The Pax Romana had made the Empire into what Gibbon described as a vast prison, with no escape for those who resisted its authority. It was a prison as vast as the world; and this is recognized in the religious terminology of the Neoplatonists, the Christians, and especially the Gnostics, for whom "this world" was literally a prison, enclosing each citizen in his own isolated predicament. But if the world was a prison, then the only appeal could be "out of this world," away from its authority and toward some new authority whose main evidence lay not in laws, no matter how brilliantly codified, but in a certain quality of experience. Such was the atmosphere in which Christianity first gained its strength, rejecting the legalistic aspect of Judaism, along with the authority of the Empire, while it appealed, in the writings of St. Paul, to spiritual conviction as individual as that of "grace."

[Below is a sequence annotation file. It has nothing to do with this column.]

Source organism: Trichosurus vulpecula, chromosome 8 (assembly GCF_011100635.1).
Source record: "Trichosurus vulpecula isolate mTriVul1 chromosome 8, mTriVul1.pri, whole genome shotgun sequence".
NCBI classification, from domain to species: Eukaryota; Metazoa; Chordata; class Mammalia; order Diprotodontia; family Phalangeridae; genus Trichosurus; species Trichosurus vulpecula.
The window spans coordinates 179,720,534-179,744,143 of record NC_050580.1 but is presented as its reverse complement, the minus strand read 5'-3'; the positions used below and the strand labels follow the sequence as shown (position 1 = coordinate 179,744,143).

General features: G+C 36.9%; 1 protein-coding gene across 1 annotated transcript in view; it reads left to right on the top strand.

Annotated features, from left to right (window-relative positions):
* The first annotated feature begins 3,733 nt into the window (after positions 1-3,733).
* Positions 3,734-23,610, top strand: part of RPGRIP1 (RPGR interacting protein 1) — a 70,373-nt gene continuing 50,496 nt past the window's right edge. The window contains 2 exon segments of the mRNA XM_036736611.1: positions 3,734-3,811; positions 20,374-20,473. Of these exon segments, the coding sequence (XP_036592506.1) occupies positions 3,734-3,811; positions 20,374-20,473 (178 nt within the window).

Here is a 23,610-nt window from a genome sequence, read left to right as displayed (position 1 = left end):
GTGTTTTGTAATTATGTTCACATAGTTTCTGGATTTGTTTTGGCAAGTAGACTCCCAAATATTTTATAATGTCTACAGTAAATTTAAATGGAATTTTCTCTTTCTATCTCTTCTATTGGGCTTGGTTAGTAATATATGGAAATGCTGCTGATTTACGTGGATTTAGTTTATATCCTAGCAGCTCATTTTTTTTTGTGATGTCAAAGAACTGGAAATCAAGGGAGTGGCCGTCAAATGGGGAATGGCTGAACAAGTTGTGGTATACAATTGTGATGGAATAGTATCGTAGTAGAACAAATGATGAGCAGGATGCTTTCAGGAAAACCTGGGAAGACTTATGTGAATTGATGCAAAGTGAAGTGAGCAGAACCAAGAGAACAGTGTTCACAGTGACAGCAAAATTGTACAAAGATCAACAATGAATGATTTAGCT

Yet from the very first the Christians moderated this Pauline "individualism," limiting its mystical bias with a shrewd sense of organization and earthly responsibility. Already during the first and second centuries the new Church showed signs of an absolutist tendency. In each city of the Empire, the Christians assembled under the authority of a bishop, whose word was spiritual law. Their religion made them citizens in the City of God, but it also made them members of a strict, increasingly organized community. The Christians owed their success as much to this organizational shrewdness as to the richness of their doctrine. [bold text mine]
Here we have the basis of our current politics of religion and our current conservative ideology, but more importantly we have an explanation for the strength of the combination.
Kochs, Religion, Institutional Corruption--an inverted trinity of material greed.
[As an aside, take a gander at preponderance of programs in HR and Organizational Behavior at those institutions proclaiming an adherence to and promulgation of Christian principles as part of their educational mission.]